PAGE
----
Losing a passport with a valid visa, particularly in a foreign country, is always a huge setback especially for those who are on a short vacation and must return to the U.S.  to resume their employment or to attend school.  Irrespective of the care one takes to guard important documents, every year many passports are stolen. If you notice that your passport containing a U.S. visa is either missing or stolen, it is important to follow these steps to obtain new documents.

File a Police Report

As soon as you realize your documents are missing, go to your local police station and report the loss. According to the U.S. Department of State, it is necessary have a copy of the police report detailing the missing or stolen passport to re-apply for a new passport & visa.

Report Missing Passport to Your Native Country

Obtaining a new passport will depend on your country of citizenship. Most countries have websites that assist in the reporting of a lost or stolen passport. You can contact your local embassy or consular section for your country of citizenship for more information regarding replacement of the lost documents.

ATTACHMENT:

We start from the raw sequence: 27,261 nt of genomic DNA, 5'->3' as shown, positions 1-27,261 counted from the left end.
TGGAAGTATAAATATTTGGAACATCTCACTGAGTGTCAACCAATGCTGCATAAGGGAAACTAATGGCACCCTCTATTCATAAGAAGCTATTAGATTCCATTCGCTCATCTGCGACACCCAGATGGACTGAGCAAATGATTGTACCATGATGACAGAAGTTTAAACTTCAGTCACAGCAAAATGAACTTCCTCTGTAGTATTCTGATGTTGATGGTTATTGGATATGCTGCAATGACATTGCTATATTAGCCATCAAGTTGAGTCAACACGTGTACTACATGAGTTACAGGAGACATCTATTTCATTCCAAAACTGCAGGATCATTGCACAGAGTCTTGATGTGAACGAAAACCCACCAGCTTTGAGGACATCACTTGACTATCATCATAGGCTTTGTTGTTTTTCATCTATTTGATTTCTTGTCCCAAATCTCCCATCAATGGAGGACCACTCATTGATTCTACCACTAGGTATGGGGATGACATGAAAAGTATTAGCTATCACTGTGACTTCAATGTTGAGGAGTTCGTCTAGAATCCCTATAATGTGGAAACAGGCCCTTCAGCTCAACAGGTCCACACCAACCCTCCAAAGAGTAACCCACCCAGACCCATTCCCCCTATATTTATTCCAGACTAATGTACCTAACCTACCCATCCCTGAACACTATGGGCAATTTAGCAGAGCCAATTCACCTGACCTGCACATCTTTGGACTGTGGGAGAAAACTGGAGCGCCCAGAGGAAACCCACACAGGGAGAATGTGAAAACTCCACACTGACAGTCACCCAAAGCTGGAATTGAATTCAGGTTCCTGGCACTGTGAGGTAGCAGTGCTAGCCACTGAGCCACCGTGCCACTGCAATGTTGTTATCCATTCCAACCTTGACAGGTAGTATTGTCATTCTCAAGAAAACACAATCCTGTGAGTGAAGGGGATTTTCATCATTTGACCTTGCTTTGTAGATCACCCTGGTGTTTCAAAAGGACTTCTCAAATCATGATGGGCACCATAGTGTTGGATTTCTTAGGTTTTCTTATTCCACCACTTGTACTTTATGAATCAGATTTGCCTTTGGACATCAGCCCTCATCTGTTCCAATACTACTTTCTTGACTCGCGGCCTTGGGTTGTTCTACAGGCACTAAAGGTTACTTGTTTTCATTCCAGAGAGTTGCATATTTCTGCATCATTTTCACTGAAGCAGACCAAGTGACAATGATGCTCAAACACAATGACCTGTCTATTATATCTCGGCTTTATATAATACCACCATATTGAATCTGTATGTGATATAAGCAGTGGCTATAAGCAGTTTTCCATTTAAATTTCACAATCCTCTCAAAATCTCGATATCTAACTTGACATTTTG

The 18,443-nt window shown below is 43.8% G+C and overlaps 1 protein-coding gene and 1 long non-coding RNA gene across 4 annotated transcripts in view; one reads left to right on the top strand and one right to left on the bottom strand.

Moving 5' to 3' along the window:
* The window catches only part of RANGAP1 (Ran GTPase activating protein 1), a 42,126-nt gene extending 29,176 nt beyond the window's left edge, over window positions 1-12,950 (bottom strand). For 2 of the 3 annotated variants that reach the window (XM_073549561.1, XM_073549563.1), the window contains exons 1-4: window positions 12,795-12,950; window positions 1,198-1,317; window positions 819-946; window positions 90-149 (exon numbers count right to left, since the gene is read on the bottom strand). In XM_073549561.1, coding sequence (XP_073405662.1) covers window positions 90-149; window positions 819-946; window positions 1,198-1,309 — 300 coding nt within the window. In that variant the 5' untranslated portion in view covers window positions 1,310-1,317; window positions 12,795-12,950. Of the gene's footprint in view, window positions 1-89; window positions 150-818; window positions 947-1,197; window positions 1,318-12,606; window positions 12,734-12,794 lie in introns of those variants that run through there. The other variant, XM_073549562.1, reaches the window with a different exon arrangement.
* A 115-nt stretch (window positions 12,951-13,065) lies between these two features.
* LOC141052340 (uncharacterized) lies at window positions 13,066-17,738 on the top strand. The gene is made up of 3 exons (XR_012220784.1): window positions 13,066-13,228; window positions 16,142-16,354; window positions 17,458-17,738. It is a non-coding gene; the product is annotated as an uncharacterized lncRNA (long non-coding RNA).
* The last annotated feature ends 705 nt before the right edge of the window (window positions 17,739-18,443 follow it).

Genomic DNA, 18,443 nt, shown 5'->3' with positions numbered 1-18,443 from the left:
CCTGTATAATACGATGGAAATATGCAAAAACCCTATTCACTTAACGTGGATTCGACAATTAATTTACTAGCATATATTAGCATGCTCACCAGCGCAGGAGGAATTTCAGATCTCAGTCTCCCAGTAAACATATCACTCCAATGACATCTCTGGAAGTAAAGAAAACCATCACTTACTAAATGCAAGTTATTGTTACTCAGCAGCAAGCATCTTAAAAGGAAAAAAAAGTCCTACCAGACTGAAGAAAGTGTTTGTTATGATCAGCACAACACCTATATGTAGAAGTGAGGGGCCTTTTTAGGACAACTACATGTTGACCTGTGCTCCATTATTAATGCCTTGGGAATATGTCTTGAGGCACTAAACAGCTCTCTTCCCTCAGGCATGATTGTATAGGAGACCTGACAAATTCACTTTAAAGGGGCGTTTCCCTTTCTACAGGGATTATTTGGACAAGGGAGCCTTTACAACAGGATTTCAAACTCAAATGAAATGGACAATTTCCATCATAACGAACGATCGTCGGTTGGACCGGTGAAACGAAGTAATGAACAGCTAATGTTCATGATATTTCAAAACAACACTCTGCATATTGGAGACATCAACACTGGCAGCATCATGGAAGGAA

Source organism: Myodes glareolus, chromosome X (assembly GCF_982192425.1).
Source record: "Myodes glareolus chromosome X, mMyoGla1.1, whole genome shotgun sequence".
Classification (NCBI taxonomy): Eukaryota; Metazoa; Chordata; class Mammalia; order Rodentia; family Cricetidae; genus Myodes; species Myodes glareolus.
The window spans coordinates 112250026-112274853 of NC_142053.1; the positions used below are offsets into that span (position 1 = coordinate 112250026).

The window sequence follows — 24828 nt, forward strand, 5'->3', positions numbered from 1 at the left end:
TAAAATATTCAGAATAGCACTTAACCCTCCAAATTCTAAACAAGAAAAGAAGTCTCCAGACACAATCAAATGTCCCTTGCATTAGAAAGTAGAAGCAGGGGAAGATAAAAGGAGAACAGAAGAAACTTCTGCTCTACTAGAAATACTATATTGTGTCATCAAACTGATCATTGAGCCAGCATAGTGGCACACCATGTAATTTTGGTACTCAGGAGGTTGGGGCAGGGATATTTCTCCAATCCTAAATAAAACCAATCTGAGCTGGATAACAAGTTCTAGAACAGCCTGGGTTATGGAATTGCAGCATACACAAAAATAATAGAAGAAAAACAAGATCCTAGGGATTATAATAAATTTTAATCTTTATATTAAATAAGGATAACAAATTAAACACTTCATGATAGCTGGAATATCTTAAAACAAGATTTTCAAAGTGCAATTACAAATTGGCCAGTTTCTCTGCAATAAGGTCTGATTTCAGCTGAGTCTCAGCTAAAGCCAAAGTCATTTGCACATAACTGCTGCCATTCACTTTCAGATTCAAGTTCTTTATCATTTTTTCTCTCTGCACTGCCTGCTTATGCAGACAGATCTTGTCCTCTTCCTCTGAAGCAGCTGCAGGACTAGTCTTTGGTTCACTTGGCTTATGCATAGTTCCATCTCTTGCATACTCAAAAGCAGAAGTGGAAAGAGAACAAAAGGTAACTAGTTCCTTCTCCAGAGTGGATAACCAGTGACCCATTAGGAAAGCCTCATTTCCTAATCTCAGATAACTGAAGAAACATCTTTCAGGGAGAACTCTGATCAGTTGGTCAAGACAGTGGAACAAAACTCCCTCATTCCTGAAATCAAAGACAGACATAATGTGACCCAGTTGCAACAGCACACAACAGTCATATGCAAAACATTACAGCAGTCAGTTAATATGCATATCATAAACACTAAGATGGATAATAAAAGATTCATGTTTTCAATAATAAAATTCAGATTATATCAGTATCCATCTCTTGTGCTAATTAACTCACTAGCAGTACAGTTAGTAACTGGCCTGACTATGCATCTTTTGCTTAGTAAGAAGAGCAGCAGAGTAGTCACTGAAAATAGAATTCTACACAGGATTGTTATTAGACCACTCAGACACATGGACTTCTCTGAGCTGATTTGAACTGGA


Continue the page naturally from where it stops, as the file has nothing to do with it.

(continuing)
Report Missing Visa U.S. Embassy Abroad

Contact the consular section of the U.S. Embassy or consulate abroad that issued your visa. Provide the office with as much identifying information as possible (Name, Date of Birth, Place of Birth, U.S. address, etc.) and indicate whether the visa was lost or stolen. Make sure you include any documentation of your original passport and visa (i.e. Digital scans of original documents). Once you have reported your lost or stolen visa, that visa will no longer be valid for travel to the United States. Even if you later find your misplaced visa, you must apply for a new visa at the U.S. Embassy or Consulate.

Reapply for U.S. Visa

You cannot replace your lost or stolen visa in the United States. To replace your lost visa, you must apply in person at a U.S. Embassy or consulate abroad. You will need to have documentation of your lost or stolen visa, including a copy of your police report.  

It is important to keep track of all important travel documents to prevent future issues. It is highly recommended that one should have a copy of one’s passport and visa as it would help the consulate locate the information in a timely manner.